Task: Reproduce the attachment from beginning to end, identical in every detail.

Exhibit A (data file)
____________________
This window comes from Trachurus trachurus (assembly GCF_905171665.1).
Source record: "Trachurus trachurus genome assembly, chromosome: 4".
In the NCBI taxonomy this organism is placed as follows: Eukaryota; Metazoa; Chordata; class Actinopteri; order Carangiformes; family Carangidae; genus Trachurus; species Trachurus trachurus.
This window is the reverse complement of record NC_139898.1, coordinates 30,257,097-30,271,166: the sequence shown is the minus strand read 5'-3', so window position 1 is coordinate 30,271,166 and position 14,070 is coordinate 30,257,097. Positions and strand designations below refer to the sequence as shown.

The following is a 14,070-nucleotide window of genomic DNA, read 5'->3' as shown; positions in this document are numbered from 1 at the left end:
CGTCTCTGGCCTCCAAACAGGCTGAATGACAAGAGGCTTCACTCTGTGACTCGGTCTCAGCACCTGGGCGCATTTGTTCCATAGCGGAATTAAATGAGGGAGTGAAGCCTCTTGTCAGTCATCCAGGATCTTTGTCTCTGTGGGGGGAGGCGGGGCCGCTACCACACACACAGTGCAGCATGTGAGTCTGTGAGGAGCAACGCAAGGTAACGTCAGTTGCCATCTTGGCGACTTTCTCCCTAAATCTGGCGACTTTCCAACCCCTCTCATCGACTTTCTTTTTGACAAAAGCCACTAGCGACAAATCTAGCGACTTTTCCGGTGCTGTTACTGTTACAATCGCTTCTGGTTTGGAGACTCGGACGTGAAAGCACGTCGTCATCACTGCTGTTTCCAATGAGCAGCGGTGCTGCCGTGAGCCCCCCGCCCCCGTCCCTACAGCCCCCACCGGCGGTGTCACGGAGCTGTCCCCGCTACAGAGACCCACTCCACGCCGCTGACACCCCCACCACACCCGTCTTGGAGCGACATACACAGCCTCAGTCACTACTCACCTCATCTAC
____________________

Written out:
This window comes from Trachurus trachurus (assembly GCF_905171665.1).
Source record: "Trachurus trachurus genome assembly, chromosome: 4".
In the NCBI taxonomy this organism is placed as follows: Eukaryota; Metazoa; Chordata; class Actinopteri; order Carangiformes; family Carangidae; genus Trachurus; species Trachurus trachurus.
This window is the reverse complement of record NC_139898.1, coordinates 30,257,097-30,271,166: the sequence shown is the minus strand read 5'-3', so window position 1 is coordinate 30,271,166 and position 14,070 is coordinate 30,257,097. Positions and strand designations below refer to the sequence as shown.

The following is a 14,070-nucleotide window of genomic DNA, read 5'->3' as shown; positions in this document are numbered from 1 at the left end:
CGTCTCTGGCCTCCAAACAGGCTGAATGACAAGAGGCTTCACTCTGTGACTCGGTCTCAGCACCTGGGCGCATTTGTTCCATAGCGGAATTAAATGAGGGAGTGAAGCCTCTTGTCAGTCATCCAGGATCTTTGTCTCTGTGGGGGGAGGCGGGGCCGCTACCACACACACAGTGCAGCATGTGAGTCTGTGAGGAGCAACGCAAGGTAACGTCAGTTGCCATCTTGGCGACTTTCTCCCTAAATCTGGCGACTTTCCAACCCCTCTCATCGACTTTCTTTTTGACAAAAGCCACTAGCGACAAATCTAGCGACTTTTCCGGTGCTGTTACTGTTACAATCGCTTCTGGTTTGGAGACTCGGACGTGAAAGCACGTCGTCATCACTGCTGTTTCCAATGAGCAGCGGTGCTGCCGTGAGCCCCCCGCCCCCGTCCCTACAGCCCCCACCGGCGGTGTCACGGAGCTGTCCCCGCTACAGAGACCCACTCCACGCCGCTGACACCCCCACCACACCCGTCTTGGAGCGACATACACAGCCTCAGTCACTACTCACCTCATCTAC